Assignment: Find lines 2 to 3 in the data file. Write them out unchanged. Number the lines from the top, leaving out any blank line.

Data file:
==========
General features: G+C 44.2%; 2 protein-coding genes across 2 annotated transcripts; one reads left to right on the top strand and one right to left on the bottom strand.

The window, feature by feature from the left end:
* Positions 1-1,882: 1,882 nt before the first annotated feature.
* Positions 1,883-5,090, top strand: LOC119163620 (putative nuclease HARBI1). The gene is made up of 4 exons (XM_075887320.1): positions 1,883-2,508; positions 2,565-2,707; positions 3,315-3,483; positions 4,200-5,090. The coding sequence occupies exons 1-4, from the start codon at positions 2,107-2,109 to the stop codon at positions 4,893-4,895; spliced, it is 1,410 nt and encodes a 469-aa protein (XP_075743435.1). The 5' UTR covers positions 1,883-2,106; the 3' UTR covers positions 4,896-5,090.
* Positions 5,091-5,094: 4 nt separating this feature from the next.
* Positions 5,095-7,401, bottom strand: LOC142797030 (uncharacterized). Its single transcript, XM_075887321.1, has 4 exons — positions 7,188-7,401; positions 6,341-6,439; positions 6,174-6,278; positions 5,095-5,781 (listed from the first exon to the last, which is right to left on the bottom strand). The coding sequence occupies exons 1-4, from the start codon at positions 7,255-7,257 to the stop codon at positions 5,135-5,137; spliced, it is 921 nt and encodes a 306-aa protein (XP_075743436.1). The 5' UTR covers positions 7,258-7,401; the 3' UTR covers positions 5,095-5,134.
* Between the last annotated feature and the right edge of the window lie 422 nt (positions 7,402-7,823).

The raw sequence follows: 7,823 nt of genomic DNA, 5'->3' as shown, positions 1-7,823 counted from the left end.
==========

The window, feature by feature from the left end:
* Positions 1-1,882: 1,882 nt before the first annotated feature.